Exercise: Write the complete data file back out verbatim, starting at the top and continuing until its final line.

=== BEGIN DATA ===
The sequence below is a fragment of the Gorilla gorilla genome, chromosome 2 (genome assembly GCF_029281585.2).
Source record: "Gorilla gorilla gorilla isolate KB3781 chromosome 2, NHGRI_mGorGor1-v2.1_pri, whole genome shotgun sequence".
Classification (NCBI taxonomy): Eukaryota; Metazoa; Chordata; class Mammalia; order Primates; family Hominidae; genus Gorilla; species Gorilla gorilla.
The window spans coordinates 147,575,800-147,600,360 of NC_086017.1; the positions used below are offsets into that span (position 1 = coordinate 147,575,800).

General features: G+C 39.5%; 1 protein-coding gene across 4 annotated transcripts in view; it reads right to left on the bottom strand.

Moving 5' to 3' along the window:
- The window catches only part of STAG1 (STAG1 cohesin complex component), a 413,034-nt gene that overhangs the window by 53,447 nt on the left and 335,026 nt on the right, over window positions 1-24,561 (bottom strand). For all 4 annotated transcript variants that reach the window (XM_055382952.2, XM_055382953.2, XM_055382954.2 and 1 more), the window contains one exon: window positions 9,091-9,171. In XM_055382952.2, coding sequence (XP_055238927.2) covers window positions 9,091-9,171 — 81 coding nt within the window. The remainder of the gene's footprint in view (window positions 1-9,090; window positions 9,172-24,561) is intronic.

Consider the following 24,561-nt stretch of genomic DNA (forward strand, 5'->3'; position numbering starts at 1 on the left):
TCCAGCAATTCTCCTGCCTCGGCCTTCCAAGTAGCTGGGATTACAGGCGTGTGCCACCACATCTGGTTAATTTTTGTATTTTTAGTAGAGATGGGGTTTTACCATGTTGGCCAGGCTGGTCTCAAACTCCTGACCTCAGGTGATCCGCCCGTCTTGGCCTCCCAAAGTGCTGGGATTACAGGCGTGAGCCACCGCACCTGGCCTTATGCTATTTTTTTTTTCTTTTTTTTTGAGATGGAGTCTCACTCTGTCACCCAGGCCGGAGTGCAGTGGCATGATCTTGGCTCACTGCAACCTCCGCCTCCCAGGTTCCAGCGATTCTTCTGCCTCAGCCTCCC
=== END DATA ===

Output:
The sequence below is a fragment of the Gorilla gorilla genome, chromosome 2 (genome assembly GCF_029281585.2).
Source record: "Gorilla gorilla gorilla isolate KB3781 chromosome 2, NHGRI_mGorGor1-v2.1_pri, whole genome shotgun sequence".
Classification (NCBI taxonomy): Eukaryota; Metazoa; Chordata; class Mammalia; order Primates; family Hominidae; genus Gorilla; species Gorilla gorilla.
The window spans coordinates 147,575,800-147,600,360 of NC_086017.1; the positions used below are offsets into that span (position 1 = coordinate 147,575,800).

General features: G+C 39.5%; 1 protein-coding gene across 4 annotated transcripts in view; it reads right to left on the bottom strand.

Moving 5' to 3' along the window:
- The window catches only part of STAG1 (STAG1 cohesin complex component), a 413,034-nt gene that overhangs the window by 53,447 nt on the left and 335,026 nt on the right, over window positions 1-24,561 (bottom strand). For all 4 annotated transcript variants that reach the window (XM_055382952.2, XM_055382953.2, XM_055382954.2 and 1 more), the window contains one exon: window positions 9,091-9,171. In XM_055382952.2, coding sequence (XP_055238927.2) covers window positions 9,091-9,171 — 81 coding nt within the window. The remainder of the gene's footprint in view (window positions 1-9,090; window positions 9,172-24,561) is intronic.

Consider the following 24,561-nt stretch of genomic DNA (forward strand, 5'->3'; position numbering starts at 1 on the left):
TCCAGCAATTCTCCTGCCTCGGCCTTCCAAGTAGCTGGGATTACAGGCGTGTGCCACCACATCTGGTTAATTTTTGTATTTTTAGTAGAGATGGGGTTTTACCATGTTGGCCAGGCTGGTCTCAAACTCCTGACCTCAGGTGATCCGCCCGTCTTGGCCTCCCAAAGTGCTGGGATTACAGGCGTGAGCCACCGCACCTGGCCTTATGCTATTTTTTTTTTCTTTTTTTTTGAGATGGAGTCTCACTCTGTCACCCAGGCCGGAGTGCAGTGGCATGATCTTGGCTCACTGCAACCTCCGCCTCCCAGGTTCCAGCGATTCTTCTGCCTCAGCCTCCC